CLion started the 2020.1 EAP program last week with many improvements to Clang-based tooling, the debugger, and the overall editor. This week a new build is available, bringing more sophisticated CUDA support!
You can download the build (201.4865.10) from our website, via the Toolbox App, or as a snap package (for Ubuntu) and install it side by side with the stable release build.
- CUDA support
- Clang on Windows
Before jumping into a detailed overview of what’s actually supported for CUDA, let me first briefly elaborate on how we have come to this decision. If you are not really interested in this, feel free to skip directly to the next part.
CLion is a general-purpose cross-platform C and C++ IDE. There are plenty of interesting domains where C and C++ are used as the primary language. A number of global industries, like High-frequency trading (HFT), embedded development, and game development, use C and C++, along with other more specific fields like automated vehicle research, AI, telecommunications, and GPGPU. Because of the limited number of developers we have in the team, it’s hard to cover each and every one of these areas right now. (Believe us, we’d love too!) So we have had to make some difficult choices about what to prioritize.
That’s why we recently analyzed the current state of CLion’s support for various C++ development areas. The main criterion we considered was whether users were able to expect their code to be correctly handled by the IDE, at least from the general C++ perspective. And once that was determined, more specific requests would come into play.
With this framework to guide us, in November 2019 we took a look at various areas where CLion was still weak and realized that CUDA was one where we generally failed to meet our criterion. Taking Qt as a point of contrast, CLion can successfully parse and work with a Qt project. Some Qt specifics might not be taken into account in the refactorings, code generation, and other smart actions, but from a C++ language perspective, they are still correct. With CUDA the situation was different. CUDA C and C++ is essentially C/C++ with a few extensions, and the IDE was not handling these extensions correctly. This resulted in red code, false positives, and other unpleasant consequences that you could encounter as soon as you started using CUDA in CLion, making the IDE completely impossible to use.
That’s why we’ve decided to dedicate some time to fixing these issues with CUDA. Of course, more specific support for specific technologies, be they CUDA, Qt, or others, is also on our roadmap for the future. But for now, our goal is to eliminate the most irritating issues.
Start a new project with CUDA
If you are new to CUDA, we recommend starting by downloading the CUDA Toolkit from the official site and checking out the official documentation. To start a new project in CLion, call File | New Project and select CUDA library or CUDA executable:
The sample CMake and main.cu files will be generated for you:
You may notice new file extensions for source and header CUDA files – .cu/.cuh. They are also available in the new C/C++ file creation dialog and have their own icons:
For CUDA projects, the list of CMake targets in this dialog includes general CMake and CUDA targets (created with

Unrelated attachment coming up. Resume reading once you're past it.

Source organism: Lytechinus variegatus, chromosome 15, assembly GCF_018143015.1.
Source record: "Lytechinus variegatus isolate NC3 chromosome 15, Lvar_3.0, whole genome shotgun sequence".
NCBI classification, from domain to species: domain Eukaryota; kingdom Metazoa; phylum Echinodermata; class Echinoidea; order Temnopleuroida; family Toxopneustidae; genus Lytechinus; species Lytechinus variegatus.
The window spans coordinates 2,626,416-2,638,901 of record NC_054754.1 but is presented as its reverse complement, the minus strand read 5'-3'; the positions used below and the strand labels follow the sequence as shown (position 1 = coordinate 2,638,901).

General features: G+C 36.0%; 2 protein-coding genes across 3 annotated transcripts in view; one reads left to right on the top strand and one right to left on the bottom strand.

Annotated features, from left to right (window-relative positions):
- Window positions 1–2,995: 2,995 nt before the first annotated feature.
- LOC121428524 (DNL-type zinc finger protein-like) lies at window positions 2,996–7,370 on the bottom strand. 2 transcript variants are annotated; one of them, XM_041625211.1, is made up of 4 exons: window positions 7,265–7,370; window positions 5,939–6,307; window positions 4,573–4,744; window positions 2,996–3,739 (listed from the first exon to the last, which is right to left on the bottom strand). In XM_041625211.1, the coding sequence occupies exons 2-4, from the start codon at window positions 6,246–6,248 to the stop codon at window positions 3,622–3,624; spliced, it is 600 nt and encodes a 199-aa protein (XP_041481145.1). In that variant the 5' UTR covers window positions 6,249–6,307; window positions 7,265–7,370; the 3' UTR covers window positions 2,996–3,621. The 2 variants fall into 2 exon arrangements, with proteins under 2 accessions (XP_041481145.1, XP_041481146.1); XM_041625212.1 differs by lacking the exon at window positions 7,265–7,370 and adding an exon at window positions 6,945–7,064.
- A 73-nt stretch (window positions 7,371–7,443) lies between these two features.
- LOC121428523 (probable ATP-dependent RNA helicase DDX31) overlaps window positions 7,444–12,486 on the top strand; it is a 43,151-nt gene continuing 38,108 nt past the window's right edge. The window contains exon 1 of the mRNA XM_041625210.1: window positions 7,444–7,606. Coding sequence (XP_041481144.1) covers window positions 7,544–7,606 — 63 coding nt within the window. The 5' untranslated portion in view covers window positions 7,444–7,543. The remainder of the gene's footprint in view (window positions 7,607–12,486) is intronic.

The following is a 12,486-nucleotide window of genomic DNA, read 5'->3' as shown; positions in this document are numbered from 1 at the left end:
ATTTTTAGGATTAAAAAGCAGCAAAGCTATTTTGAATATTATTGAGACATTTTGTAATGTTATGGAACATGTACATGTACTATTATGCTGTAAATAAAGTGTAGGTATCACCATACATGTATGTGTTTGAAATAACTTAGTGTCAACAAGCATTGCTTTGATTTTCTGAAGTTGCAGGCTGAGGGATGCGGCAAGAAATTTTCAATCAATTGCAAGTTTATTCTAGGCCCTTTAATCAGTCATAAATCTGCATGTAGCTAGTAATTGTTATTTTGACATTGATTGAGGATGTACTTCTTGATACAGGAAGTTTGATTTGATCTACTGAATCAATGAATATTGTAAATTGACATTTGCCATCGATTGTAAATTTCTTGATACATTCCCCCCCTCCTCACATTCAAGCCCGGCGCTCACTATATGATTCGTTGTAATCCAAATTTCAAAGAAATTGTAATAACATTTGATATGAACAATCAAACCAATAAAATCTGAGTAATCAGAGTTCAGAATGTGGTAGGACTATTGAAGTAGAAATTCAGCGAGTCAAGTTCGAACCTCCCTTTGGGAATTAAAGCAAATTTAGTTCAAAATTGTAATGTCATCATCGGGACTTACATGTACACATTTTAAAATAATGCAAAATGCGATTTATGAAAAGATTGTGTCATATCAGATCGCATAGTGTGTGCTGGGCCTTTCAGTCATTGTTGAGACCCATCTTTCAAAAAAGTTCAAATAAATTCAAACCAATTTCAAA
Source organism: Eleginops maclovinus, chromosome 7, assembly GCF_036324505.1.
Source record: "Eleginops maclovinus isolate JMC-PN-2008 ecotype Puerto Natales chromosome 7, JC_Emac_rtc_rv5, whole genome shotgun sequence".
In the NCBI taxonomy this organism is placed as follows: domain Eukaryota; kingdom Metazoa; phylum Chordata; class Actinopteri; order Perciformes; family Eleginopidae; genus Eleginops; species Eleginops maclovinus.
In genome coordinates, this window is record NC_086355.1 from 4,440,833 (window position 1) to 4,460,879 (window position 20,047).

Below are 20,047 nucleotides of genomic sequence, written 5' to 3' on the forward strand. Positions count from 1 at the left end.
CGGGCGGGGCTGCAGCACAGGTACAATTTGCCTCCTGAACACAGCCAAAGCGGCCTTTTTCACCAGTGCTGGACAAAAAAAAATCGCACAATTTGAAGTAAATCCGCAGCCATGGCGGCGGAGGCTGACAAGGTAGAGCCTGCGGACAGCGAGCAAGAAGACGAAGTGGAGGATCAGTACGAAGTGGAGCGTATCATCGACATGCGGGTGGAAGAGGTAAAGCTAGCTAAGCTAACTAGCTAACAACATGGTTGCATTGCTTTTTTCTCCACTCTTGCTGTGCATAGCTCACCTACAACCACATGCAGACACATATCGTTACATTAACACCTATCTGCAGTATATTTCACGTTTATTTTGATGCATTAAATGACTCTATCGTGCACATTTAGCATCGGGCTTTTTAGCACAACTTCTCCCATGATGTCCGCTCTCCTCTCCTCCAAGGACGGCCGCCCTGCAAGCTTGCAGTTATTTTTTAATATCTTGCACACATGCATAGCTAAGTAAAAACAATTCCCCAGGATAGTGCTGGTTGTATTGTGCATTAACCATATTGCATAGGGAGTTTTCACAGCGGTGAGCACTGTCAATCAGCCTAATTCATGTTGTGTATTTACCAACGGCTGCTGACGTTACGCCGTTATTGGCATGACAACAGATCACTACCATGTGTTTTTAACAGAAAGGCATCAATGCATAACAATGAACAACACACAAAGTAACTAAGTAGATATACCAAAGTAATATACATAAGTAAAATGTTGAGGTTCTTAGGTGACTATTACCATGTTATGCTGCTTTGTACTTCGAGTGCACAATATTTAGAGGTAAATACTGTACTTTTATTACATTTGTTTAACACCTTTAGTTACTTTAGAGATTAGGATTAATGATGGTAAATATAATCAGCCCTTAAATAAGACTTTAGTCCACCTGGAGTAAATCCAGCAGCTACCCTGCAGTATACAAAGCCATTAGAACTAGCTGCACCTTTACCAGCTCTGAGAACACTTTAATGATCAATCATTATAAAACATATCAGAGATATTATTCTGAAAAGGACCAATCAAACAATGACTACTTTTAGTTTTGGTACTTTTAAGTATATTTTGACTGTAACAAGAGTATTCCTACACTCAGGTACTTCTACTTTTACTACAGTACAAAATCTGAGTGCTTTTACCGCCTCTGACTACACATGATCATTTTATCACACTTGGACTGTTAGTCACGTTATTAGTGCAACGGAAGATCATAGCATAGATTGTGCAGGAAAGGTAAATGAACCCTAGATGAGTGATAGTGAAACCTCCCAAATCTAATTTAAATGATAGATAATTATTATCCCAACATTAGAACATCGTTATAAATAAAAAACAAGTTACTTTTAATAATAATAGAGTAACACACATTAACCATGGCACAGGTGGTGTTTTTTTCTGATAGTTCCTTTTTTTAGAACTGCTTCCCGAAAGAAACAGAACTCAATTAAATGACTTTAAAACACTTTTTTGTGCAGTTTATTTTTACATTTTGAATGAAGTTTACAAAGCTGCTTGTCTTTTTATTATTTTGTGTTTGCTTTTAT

How does CLion support CUDA?
Let’s clone the ClaraGenomicsAnalysis project from GitHub and check out what CLion is capable of in terms of CUDA support. Make sure CMake used in CLion knows where to find the CUDA toolchain. For example, you can set CMAKE_CUDA_COMPILER to the nvcc compiler path.
The first thing you’ll notice is that CUDA code, including all CUDA specific extensions, is now parsed and highlighted correctly:
This means code navigation, code documentation, and other code assistance actions work:
Additionally, CLion can complete angle brackets for kernel calls:
Known issues and limitations
First of all, there are some OS-specific details you’ll need to pay close attention to:
- On Windows: CUDA only works with the Microsoft Visual C++ toolchain, and you are required to have x64 cl.exe in your PATH. For this toolchain, CLion bundles the LLDB-based debugger developed by JetBrains, which for the moment might have issues with the CUDA code.
- On Linux: Because of the regression, cuda-gdb can’t be selected in the UI (CPP-18931).
- On macOS: We didn’t test on this platform, as it’s officially no longer supported after v10.13.
Other notable issues for CUDA code include:
- Code insight actions (like Go to Declaration, Rename, or Extract Variable) don’t work inside
- In the alpaka project, CLion fails to collect compiler info, and so red code is present (CPP-18901).
- For CUDA projects, CLion incorrectly parses the compilation database generated by CMake (CPP-18926).
- Coverage, cuda-memcheck, Valgrind Memcheck, and Profiling don’t work properly for CUDA projects, for now at least. This is definitely a feature we are considering to address in future updates.
Clang on Windows
While Clang has been available in CLion on Linux and macOS for quite a long time, certain issues and limitations made it too inconvenient to be practical on Windows. We have now made it possible to use
clang-cl in CLion on Windows! All versions from 8.0 on are supported.
You can install it from the LLVM site or along with the Visual Studio tools. When done, select the Visual Studio toolchain in CLion and point to
clang-cl.exe in the toolchain settings:
You are now all set up!
Mind you, there is a known issue that causes
-T clangcl options not to be picked up by CLion if the bundled CMake is in use while Visual Studio is enabled (CPP-18848).
If you want to find out more, the full release notes are available here.
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